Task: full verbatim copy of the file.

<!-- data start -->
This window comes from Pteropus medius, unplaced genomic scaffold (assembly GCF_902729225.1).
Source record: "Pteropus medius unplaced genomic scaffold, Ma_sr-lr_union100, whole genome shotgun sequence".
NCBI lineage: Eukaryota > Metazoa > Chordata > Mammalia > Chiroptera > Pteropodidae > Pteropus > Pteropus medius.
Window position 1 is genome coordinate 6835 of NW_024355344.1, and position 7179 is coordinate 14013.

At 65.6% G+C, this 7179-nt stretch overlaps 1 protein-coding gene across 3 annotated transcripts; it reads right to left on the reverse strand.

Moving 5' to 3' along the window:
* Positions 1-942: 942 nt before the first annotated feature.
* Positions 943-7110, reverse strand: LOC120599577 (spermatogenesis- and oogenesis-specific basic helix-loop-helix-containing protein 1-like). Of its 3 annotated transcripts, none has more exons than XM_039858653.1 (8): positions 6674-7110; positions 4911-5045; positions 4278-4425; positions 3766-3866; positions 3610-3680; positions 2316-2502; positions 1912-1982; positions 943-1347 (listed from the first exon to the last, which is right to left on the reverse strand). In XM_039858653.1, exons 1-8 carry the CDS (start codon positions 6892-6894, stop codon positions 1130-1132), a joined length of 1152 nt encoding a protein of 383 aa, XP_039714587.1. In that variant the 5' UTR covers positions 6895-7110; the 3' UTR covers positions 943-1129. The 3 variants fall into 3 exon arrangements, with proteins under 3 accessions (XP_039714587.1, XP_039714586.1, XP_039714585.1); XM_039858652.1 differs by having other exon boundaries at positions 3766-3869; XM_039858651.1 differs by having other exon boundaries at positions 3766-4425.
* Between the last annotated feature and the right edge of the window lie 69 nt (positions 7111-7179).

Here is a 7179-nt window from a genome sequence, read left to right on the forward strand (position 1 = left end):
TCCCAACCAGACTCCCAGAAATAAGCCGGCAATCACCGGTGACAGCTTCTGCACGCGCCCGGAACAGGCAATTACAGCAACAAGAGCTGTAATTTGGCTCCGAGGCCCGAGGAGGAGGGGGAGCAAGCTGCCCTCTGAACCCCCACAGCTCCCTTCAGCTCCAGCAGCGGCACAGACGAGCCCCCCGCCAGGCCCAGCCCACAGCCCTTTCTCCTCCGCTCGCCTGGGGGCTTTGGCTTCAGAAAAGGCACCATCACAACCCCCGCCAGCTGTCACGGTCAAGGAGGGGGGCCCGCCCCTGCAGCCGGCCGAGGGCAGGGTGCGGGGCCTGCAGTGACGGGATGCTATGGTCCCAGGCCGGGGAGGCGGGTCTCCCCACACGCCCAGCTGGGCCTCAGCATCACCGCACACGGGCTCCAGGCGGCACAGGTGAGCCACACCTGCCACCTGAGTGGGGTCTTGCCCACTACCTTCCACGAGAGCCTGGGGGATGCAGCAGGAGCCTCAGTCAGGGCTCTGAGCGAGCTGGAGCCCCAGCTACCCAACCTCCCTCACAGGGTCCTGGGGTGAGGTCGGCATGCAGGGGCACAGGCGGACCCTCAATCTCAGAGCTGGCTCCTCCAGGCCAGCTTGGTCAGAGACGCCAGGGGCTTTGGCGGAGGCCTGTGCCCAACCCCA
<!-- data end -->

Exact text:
This window comes from Pteropus medius, unplaced genomic scaffold (assembly GCF_902729225.1).
Source record: "Pteropus medius unplaced genomic scaffold, Ma_sr-lr_union100, whole genome shotgun sequence".
NCBI lineage: Eukaryota > Metazoa > Chordata > Mammalia > Chiroptera > Pteropodidae > Pteropus > Pteropus medius.
Window position 1 is genome coordinate 6835 of NW_024355344.1, and position 7179 is coordinate 14013.

At 65.6% G+C, this 7179-nt stretch overlaps 1 protein-coding gene across 3 annotated transcripts; it reads right to left on the reverse strand.

Moving 5' to 3' along the window:
* Positions 1-942: 942 nt before the first annotated feature.
* Positions 943-7110, reverse strand: LOC120599577 (spermatogenesis- and oogenesis-specific basic helix-loop-helix-containing protein 1-like). Of its 3 annotated transcripts, none has more exons than XM_039858653.1 (8): positions 6674-7110; positions 4911-5045; positions 4278-4425; positions 3766-3866; positions 3610-3680; positions 2316-2502; positions 1912-1982; positions 943-1347 (listed from the first exon to the last, which is right to left on the reverse strand). In XM_039858653.1, exons 1-8 carry the CDS (start codon positions 6892-6894, stop codon positions 1130-1132), a joined length of 1152 nt encoding a protein of 383 aa, XP_039714587.1. In that variant the 5' UTR covers positions 6895-7110; the 3' UTR covers positions 943-1129. The 3 variants fall into 3 exon arrangements, with proteins under 3 accessions (XP_039714587.1, XP_039714586.1, XP_039714585.1); XM_039858652.1 differs by having other exon boundaries at positions 3766-3869; XM_039858651.1 differs by having other exon boundaries at positions 3766-4425.
* Between the last annotated feature and the right edge of the window lie 69 nt (positions 7111-7179).

Here is a 7179-nt window from a genome sequence, read left to right on the forward strand (position 1 = left end):
TCCCAACCAGACTCCCAGAAATAAGCCGGCAATCACCGGTGACAGCTTCTGCACGCGCCCGGAACAGGCAATTACAGCAACAAGAGCTGTAATTTGGCTCCGAGGCCCGAGGAGGAGGGGGAGCAAGCTGCCCTCTGAACCCCCACAGCTCCCTTCAGCTCCAGCAGCGGCACAGACGAGCCCCCCGCCAGGCCCAGCCCACAGCCCTTTCTCCTCCGCTCGCCTGGGGGCTTTGGCTTCAGAAAAGGCACCATCACAACCCCCGCCAGCTGTCACGGTCAAGGAGGGGGGCCCGCCCCTGCAGCCGGCCGAGGGCAGGGTGCGGGGCCTGCAGTGACGGGATGCTATGGTCCCAGGCCGGGGAGGCGGGTCTCCCCACACGCCCAGCTGGGCCTCAGCATCACCGCACACGGGCTCCAGGCGGCACAGGTGAGCCACACCTGCCACCTGAGTGGGGTCTTGCCCACTACCTTCCACGAGAGCCTGGGGGATGCAGCAGGAGCCTCAGTCAGGGCTCTGAGCGAGCTGGAGCCCCAGCTACCCAACCTCCCTCACAGGGTCCTGGGGTGAGGTCGGCATGCAGGGGCACAGGCGGACCCTCAATCTCAGAGCTGGCTCCTCCAGGCCAGCTTGGTCAGAGACGCCAGGGGCTTTGGCGGAGGCCTGTGCCCAACCCCA